In 2001, along with six other states, the UK pressed for a world-wide initiative to create a Supplementary Fund to the 1992 CLC/Fund to provide further substantial compensation for the most serious oil spills.
The UK played a leading role in the EU and the IMO to secure international agreement to accelerate the phasing out of single hull oil tankers. Double hulls can provide additional protection against spillage in the event of collisions and groundings.
The UK played an active part in the work leading to the development of the EC Vessel traffic monitoring and information system Directive, which covers reporting requirements on ships with dangerous cargoes, the installation of Voyage Data Recorders on ships, the installation of Automatic Identification Systems (AIS) on ships and the establishment of shore-based stations to receive AIS5 information; exchange of vessel traffic information; places of refuge; and measures for shore authorities to take in bad weather conditions. The UK implemented the Directive in national law in 2005.
The UK played a leading role in the IMO in achieving the designation of the Western European Particularly Sensitive Sea Area (PSSA), which includes a substantial proportion of the UK's seas and coasts. The PSSA came into effect on 1 July 2005. The protective measure for the PSSA is a mandatory reporting system. The reporting system applies to all tankers of more than 600 deadweight tonnes (dwt) carrying heavy grades of oil.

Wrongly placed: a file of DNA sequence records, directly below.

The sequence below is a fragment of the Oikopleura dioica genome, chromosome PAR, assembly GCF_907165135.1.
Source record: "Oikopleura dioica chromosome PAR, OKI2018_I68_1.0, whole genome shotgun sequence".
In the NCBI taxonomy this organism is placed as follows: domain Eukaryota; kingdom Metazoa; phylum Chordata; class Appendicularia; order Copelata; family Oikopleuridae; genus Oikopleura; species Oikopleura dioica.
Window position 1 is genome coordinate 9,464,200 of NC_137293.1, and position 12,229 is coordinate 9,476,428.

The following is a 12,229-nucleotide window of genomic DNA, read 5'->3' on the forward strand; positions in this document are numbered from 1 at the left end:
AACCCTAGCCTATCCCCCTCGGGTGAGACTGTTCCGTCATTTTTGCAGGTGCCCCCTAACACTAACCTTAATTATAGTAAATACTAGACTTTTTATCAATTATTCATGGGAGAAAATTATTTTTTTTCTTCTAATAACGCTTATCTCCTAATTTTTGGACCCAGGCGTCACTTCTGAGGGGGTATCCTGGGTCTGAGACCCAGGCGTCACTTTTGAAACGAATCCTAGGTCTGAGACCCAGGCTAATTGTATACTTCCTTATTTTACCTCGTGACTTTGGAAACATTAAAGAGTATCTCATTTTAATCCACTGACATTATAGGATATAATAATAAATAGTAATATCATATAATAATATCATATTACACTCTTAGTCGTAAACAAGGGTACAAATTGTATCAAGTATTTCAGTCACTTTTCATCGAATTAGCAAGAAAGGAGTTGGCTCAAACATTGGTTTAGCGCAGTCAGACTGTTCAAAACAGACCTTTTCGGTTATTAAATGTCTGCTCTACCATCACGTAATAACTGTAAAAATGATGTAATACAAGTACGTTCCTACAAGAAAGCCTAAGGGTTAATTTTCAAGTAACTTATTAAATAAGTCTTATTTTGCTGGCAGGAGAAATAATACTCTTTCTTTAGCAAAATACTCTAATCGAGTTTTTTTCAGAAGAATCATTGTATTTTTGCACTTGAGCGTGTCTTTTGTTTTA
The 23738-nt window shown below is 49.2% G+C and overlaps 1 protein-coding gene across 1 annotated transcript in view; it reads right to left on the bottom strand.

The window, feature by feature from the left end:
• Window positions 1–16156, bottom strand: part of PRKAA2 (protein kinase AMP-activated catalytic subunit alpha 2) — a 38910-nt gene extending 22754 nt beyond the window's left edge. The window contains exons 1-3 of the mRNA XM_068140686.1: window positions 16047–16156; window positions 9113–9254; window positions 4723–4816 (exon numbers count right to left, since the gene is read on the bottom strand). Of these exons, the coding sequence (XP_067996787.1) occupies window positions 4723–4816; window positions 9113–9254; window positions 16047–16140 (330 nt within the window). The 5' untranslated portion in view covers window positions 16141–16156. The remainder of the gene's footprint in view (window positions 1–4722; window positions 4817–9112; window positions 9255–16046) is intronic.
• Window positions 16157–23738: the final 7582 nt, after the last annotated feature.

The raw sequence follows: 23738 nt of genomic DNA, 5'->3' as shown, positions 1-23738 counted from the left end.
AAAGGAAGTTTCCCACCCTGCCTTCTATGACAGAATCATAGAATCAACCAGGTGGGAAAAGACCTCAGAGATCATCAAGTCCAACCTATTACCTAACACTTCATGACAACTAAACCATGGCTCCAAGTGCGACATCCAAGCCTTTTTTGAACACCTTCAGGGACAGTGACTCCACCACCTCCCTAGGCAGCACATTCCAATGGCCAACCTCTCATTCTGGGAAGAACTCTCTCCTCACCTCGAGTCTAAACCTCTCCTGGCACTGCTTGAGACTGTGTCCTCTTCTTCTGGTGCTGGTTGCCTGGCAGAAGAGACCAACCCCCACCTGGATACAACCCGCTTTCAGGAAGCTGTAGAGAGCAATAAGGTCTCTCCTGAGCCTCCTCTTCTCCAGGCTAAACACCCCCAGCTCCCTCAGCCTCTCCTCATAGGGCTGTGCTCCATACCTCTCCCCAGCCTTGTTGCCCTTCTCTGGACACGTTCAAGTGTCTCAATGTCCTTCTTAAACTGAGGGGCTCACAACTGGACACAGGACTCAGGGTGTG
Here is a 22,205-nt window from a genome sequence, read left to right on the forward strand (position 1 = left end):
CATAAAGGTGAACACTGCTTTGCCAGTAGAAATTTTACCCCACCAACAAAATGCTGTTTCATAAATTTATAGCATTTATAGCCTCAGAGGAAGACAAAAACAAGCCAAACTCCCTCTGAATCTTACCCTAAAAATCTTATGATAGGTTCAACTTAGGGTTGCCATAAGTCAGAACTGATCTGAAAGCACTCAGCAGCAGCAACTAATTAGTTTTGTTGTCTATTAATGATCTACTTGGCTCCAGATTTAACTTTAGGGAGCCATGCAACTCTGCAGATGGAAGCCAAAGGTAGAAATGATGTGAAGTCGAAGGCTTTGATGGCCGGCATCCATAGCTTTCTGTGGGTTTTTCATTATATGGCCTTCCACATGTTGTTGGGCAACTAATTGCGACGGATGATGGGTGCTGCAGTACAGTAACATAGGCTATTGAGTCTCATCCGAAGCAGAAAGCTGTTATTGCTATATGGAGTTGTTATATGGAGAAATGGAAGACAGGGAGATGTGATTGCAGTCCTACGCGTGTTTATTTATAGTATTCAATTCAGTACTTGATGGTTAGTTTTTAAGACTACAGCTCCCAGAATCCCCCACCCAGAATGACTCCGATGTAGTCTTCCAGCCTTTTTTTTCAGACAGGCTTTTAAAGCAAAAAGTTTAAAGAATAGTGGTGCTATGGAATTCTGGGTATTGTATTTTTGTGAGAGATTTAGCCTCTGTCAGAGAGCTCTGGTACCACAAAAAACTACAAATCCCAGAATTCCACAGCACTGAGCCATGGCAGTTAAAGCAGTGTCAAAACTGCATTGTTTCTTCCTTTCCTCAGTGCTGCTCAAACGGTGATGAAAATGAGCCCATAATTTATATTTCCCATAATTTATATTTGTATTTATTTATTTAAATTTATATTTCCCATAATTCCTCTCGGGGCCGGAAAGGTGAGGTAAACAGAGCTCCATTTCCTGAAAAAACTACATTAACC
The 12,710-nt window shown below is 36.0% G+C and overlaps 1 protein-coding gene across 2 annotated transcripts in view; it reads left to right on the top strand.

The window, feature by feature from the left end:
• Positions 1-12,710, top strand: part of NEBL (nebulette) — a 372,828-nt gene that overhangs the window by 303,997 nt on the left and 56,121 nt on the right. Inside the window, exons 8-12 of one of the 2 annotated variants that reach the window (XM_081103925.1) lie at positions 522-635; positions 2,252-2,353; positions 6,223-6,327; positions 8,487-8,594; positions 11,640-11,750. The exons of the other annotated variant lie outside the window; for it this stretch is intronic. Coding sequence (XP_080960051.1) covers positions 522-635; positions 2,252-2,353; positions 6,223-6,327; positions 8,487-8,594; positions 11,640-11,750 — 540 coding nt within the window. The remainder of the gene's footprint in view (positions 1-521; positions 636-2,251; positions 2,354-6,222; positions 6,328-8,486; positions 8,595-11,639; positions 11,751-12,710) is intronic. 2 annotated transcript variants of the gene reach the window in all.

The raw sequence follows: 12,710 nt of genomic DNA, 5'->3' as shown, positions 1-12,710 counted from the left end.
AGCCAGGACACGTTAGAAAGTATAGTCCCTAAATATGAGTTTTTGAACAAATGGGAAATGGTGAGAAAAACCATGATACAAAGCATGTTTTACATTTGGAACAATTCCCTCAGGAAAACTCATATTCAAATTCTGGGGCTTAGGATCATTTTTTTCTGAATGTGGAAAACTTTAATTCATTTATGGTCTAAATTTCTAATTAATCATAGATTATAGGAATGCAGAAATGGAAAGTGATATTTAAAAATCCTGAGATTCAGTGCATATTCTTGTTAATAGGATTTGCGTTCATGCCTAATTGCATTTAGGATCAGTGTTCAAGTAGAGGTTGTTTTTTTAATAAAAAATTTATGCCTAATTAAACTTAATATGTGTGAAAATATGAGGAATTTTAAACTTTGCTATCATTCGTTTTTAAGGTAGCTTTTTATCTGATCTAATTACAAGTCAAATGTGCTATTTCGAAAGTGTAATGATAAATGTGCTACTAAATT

The Merchant Shipping (Pollution) Bill is currently going through Parliament which will enable the UK to ratify and implement the Supplementary Fund Protocol to the Fund Convention, thereby increasing the amount of compensation available for any one incident to some £621 million.
In addition, work on vessel routeing and traffic management measures has progressed to take account of wider developments in UK policy on the sustainable use of the marine environment, such as the growth in offshore renewable energy, the Government's commitment to introducing a Marine Bill, developments in thinking on marine spatial planning and advances in e-navigation technology. As part of this process, considerable work has gone into the identification of Marine Environmental High Risk Areas and an announcement will be made shortly.
Tom Brake: To ask the Secretary of State for Transport if he will list the schemes which arose as an outcome of multi-modal studies which have been awarded investment by his Department, broken down by (a) road construction and (b) public transport schemes and what (i) the amount awarded and (ii) the location of each scheme was in each case. 
Dr. Ladyman: The Multi-Modal Studies were strategic transport studies which developed recommendations for implementation over the short, medium and longer term up to 2031. Many of the schemes recommended required further detailed development and appraisal work before being ready for implementation. In our responses to the Multi-Modal Studies we set out the way in which we wished to see the study recommendations taken forward by the relevant delivery agencies.